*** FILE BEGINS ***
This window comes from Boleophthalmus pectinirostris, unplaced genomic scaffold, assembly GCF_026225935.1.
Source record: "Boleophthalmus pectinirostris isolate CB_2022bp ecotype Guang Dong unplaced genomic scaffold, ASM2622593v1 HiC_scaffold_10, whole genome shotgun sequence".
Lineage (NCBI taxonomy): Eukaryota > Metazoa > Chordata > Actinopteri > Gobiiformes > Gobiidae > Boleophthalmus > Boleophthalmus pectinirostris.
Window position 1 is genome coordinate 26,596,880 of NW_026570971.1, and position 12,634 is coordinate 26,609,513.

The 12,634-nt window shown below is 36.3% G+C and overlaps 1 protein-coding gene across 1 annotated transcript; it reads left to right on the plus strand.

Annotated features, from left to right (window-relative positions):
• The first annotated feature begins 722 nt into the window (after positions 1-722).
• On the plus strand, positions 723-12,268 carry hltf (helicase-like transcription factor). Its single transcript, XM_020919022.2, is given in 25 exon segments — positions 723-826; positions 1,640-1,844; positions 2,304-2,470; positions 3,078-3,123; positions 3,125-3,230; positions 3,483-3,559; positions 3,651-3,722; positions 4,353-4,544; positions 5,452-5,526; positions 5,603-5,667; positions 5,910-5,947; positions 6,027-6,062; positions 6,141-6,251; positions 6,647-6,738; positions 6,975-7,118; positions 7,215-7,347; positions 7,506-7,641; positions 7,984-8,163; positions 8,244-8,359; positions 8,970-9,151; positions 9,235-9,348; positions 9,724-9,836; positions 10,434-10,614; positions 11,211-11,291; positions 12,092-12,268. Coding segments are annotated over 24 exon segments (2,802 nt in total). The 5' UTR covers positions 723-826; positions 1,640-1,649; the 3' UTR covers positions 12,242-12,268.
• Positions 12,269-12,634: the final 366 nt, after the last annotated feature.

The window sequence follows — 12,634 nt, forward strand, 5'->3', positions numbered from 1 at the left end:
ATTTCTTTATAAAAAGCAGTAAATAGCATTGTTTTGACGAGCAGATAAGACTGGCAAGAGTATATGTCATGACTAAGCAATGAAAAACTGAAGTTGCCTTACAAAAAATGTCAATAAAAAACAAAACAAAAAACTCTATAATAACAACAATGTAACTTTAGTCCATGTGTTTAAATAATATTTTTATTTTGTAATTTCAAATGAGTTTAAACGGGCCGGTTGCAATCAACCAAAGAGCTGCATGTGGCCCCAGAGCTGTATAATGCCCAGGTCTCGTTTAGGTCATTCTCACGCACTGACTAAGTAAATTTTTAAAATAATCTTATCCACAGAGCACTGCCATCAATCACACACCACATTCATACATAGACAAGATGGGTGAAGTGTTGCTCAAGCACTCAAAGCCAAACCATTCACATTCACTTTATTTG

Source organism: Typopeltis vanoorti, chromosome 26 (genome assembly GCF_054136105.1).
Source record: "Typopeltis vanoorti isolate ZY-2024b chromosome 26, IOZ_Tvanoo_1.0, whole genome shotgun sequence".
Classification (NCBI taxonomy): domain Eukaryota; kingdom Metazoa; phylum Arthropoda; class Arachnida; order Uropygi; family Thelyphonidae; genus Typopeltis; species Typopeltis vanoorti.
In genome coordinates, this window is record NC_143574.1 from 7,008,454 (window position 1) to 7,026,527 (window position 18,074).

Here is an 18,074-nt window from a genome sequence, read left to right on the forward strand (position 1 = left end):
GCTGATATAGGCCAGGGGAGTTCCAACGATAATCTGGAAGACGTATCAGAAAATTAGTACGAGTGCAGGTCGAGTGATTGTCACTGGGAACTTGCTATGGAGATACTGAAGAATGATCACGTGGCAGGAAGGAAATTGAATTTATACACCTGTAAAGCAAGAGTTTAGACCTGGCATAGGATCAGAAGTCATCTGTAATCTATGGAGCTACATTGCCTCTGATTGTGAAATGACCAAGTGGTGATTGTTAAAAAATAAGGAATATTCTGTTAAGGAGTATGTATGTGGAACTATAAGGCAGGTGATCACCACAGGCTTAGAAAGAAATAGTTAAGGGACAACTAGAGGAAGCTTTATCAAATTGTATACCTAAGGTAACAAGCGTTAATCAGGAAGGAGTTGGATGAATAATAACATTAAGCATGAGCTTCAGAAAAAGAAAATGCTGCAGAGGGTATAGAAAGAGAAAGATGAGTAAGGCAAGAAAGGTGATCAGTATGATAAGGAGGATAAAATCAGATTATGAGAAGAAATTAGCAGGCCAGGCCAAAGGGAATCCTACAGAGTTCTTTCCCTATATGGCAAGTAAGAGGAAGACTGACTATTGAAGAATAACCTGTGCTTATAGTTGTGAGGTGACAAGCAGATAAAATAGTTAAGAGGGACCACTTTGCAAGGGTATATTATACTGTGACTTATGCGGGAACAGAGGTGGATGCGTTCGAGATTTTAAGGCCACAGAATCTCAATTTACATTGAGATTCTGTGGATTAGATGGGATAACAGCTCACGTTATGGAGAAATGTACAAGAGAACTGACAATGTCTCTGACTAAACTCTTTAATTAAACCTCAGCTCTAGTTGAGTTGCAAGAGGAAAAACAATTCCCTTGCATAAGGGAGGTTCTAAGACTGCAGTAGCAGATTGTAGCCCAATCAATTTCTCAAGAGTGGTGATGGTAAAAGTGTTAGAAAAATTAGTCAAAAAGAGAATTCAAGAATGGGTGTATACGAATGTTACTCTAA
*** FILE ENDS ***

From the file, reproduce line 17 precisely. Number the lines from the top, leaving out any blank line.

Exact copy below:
GCTGATATAGGCCAGGGGAGTTCCAACGATAATCTGGAAGACGTATCAGAAAATTAGTACGAGTGCAGGTCGAGTGATTGTCACTGGGAACTTGCTATGGAGATACTGAAGAATGATCACGTGGCAGGAAGGAAATTGAATTTATACACCTGTAAAGCAAGAGTTTAGACCTGGCATAGGATCAGAAGTCATCTGTAATCTATGGAGCTACATTGCCTCTGATTGTGAAATGACCAAGTGGTGATTGTTAAAAAATAAGGAATATTCTGTTAAGGAGTATGTATGTGGAACTATAAGGCAGGTGATCACCACAGGCTTAGAAAGAAATAGTTAAGGGACAACTAGAGGAAGCTTTATCAAATTGTATACCTAAGGTAACAAGCGTTAATCAGGAAGGAGTTGGATGAATAATAACATTAAGCATGAGCTTCAGAAAAAGAAAATGCTGCAGAGGGTATAGAAAGAGAAAGATGAGTAAGGCAAGAAAGGTGATCAGTATGATAAGGAGGATAAAATCAGATTATGAGAAGAAATTAGCAGGCCAGGCCAAAGGGAATCCTACAGAGTTCTTTCCCTATATGGCAAGTAAGAGGAAGACTGACTATTGAAGAATAACCTGTGCTTATAGTTGTGAGGTGACAAGCAGATAAAATAGTTAAGAGGGACCACTTTGCAAGGGTATATTATACTGTGACTTATGCGGGAACAGAGGTGGATGCGTTCGAGATTTTAAGGCCACAGAATCTCAATTTACATTGAGATTCTGTGGATTAGATGGGATAACAGCTCACGTTATGGAGAAATGTACAAGAGAACTGACAATGTCTCTGACTAAACTCTTTAATTAAACCTCAGCTCTAGTTGAGTTGCAAGAGGAAAAACAATTCCCTTGCATAAGGGAGGTTCTAAGACTGCAGTAGCAGATTGTAGCCCAATCAATTTCTCAAGAGTGGTGATGGTAAAAGTGTTAGAAAAATTAGTCAAAAAGAGAATTCAAGAATGGGTGTATACGAATGTTACTCTAA